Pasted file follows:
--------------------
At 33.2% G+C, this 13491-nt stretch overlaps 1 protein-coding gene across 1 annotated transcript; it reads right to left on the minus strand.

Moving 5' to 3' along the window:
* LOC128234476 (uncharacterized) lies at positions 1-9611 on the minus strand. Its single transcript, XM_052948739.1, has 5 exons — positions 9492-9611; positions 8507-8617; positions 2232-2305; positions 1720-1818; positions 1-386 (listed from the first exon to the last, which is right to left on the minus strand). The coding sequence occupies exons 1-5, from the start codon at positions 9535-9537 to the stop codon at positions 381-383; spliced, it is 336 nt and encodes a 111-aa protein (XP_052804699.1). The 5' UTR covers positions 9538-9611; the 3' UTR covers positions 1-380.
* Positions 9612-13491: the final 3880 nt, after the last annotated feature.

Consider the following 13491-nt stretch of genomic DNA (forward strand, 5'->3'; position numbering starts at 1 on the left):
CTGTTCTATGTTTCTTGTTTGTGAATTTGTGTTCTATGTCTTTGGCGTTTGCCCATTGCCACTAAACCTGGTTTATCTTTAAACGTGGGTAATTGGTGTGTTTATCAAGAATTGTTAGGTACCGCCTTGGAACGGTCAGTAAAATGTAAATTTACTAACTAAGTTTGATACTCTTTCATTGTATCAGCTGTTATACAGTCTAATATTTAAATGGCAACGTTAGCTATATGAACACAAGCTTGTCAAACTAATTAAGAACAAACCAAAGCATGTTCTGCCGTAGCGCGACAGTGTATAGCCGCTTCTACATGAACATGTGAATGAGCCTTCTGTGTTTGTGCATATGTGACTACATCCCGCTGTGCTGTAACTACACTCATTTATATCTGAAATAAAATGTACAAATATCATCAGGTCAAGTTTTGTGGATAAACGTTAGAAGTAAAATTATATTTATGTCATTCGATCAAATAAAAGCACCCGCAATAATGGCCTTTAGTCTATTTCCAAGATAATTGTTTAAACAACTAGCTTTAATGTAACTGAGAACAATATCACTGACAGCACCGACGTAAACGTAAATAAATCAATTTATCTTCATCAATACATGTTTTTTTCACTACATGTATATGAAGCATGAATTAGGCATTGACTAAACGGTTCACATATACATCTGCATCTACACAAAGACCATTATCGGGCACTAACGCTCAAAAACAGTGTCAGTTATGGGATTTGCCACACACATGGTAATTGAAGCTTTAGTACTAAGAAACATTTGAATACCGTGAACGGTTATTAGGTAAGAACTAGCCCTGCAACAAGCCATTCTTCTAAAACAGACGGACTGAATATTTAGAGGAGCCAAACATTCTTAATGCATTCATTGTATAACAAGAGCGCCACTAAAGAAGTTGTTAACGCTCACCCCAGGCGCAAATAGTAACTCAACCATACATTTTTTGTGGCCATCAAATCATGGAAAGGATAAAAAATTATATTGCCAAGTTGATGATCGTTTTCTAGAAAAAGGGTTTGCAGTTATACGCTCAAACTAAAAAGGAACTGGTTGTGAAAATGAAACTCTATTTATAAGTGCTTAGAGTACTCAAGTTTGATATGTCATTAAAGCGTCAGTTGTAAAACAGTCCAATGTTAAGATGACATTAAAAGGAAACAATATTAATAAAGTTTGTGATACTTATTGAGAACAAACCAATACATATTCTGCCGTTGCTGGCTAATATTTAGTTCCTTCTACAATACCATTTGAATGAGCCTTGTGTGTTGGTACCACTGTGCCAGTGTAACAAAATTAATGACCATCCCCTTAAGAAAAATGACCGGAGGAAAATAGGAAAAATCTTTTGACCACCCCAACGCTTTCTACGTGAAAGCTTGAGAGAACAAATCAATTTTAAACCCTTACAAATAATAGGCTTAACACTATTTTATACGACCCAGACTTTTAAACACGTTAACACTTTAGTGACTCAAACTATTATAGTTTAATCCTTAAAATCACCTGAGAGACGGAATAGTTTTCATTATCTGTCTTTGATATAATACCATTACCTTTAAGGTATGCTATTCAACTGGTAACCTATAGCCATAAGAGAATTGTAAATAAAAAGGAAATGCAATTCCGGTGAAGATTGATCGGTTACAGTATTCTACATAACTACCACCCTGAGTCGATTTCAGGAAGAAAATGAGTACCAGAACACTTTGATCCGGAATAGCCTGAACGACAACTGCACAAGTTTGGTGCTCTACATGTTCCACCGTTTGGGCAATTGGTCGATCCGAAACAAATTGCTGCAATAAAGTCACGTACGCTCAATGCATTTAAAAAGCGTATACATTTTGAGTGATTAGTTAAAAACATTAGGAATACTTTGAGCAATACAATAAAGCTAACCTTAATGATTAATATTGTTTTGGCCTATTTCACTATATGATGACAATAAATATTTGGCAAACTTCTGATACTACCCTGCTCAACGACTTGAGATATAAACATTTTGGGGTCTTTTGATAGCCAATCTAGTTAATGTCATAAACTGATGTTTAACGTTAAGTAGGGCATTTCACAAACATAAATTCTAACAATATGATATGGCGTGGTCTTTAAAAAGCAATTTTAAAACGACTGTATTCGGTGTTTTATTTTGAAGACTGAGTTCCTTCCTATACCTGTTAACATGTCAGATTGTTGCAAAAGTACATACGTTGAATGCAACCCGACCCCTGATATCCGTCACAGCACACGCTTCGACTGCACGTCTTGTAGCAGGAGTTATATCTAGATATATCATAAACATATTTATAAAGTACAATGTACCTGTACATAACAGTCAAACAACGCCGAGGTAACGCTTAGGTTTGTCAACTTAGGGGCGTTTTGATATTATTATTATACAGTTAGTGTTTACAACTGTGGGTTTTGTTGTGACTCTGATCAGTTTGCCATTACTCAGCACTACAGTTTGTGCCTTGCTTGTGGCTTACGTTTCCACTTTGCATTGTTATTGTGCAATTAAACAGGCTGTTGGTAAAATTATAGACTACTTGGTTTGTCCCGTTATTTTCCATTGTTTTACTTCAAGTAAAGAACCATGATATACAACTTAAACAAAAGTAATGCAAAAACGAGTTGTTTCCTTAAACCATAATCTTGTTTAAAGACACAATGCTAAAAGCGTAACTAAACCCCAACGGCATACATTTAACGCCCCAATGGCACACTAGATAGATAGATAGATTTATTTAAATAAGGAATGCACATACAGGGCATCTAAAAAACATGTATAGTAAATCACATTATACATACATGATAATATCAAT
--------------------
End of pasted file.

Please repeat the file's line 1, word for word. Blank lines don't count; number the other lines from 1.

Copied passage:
At 33.2% G+C, this 13491-nt stretch overlaps 1 protein-coding gene across 1 annotated transcript; it reads right to left on the minus strand.